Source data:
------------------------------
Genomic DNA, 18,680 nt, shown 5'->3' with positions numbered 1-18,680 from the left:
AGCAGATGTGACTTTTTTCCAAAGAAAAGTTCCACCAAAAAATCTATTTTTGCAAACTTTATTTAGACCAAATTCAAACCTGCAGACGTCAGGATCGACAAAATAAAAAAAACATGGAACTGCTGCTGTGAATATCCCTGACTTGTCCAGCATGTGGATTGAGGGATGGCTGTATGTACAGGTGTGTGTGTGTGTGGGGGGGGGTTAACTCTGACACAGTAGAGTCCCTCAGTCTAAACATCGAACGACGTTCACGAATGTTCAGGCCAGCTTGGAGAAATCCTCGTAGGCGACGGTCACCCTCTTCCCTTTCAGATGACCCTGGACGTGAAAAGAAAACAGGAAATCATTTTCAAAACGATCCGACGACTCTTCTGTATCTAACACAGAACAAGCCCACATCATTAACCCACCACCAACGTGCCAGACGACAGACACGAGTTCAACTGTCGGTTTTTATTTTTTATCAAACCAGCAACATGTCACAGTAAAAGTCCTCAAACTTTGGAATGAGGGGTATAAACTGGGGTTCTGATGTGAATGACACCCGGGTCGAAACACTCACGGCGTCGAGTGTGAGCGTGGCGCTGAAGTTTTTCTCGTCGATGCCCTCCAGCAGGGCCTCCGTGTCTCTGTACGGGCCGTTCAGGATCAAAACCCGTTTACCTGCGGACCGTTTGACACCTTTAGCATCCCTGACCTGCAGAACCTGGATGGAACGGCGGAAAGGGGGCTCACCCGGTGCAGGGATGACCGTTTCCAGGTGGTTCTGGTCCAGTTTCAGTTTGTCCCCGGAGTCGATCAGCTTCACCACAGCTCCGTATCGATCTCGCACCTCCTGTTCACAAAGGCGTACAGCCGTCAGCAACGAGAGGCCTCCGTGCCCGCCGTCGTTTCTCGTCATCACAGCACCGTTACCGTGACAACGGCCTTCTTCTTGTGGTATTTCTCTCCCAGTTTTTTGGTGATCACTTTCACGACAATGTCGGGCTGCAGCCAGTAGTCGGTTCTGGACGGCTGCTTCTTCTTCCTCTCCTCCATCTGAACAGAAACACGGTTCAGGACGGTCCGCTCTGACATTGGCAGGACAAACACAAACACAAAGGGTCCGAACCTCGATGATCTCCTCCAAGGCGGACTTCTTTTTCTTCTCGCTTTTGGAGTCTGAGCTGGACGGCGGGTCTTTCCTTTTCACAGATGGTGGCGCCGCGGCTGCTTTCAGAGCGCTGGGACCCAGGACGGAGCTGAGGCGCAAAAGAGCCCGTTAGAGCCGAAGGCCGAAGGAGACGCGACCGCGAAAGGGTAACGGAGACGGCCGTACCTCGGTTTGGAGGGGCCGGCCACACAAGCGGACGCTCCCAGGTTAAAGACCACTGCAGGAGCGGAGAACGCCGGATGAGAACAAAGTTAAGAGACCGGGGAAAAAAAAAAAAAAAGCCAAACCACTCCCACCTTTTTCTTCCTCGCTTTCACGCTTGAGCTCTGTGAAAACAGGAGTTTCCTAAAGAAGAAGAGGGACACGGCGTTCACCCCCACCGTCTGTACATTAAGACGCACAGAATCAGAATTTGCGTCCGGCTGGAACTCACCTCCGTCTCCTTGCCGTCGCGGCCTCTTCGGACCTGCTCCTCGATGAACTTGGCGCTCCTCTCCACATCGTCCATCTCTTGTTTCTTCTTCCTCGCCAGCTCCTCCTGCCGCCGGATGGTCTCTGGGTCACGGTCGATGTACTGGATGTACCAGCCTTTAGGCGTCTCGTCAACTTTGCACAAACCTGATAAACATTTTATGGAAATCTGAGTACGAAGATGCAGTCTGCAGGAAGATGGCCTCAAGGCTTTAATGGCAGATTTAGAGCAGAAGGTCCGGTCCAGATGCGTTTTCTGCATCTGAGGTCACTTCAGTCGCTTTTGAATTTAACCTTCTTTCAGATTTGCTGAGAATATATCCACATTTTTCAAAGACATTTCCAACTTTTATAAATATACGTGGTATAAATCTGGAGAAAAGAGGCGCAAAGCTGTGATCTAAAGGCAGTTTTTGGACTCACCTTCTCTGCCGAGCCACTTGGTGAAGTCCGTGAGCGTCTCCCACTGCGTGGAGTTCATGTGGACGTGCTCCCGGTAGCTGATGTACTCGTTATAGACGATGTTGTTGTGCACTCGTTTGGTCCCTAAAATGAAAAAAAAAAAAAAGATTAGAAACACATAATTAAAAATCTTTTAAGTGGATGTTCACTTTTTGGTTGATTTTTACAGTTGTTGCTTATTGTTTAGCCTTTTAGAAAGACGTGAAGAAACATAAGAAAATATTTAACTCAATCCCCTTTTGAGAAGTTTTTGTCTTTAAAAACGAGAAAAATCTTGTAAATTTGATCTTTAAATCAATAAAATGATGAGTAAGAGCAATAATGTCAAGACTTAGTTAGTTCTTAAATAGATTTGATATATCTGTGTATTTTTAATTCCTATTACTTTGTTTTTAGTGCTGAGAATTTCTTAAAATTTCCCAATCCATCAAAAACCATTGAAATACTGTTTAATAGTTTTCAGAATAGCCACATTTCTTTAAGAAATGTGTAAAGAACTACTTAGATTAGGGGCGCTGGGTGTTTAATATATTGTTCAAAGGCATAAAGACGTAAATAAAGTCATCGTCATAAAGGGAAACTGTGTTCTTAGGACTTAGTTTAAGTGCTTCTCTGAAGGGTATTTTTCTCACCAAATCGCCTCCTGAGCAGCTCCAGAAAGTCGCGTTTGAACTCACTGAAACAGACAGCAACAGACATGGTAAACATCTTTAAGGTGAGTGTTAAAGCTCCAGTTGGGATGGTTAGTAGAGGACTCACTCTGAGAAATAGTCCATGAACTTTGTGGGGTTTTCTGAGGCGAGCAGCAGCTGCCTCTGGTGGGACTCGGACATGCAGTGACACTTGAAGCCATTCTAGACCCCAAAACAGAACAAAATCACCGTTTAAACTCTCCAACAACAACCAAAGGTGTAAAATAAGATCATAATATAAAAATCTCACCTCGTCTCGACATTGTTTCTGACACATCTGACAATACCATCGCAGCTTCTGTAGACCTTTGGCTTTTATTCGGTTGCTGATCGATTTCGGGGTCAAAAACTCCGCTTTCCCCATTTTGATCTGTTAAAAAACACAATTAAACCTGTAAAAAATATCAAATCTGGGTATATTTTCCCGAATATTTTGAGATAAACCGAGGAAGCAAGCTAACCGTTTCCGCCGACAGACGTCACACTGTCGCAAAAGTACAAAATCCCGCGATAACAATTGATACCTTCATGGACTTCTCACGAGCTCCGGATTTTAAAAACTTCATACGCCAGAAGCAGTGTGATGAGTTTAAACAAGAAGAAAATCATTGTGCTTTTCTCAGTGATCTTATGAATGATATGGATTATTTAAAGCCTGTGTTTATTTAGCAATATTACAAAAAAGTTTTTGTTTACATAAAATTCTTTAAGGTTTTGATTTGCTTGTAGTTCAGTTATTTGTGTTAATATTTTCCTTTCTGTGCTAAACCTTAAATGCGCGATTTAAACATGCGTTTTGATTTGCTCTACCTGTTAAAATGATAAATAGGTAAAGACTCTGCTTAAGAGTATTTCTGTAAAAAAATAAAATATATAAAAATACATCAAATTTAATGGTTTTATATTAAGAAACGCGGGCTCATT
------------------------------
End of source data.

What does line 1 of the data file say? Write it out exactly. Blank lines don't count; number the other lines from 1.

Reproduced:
Genomic DNA, 18,680 nt, shown 5'->3' with positions numbered 1-18,680 from the left: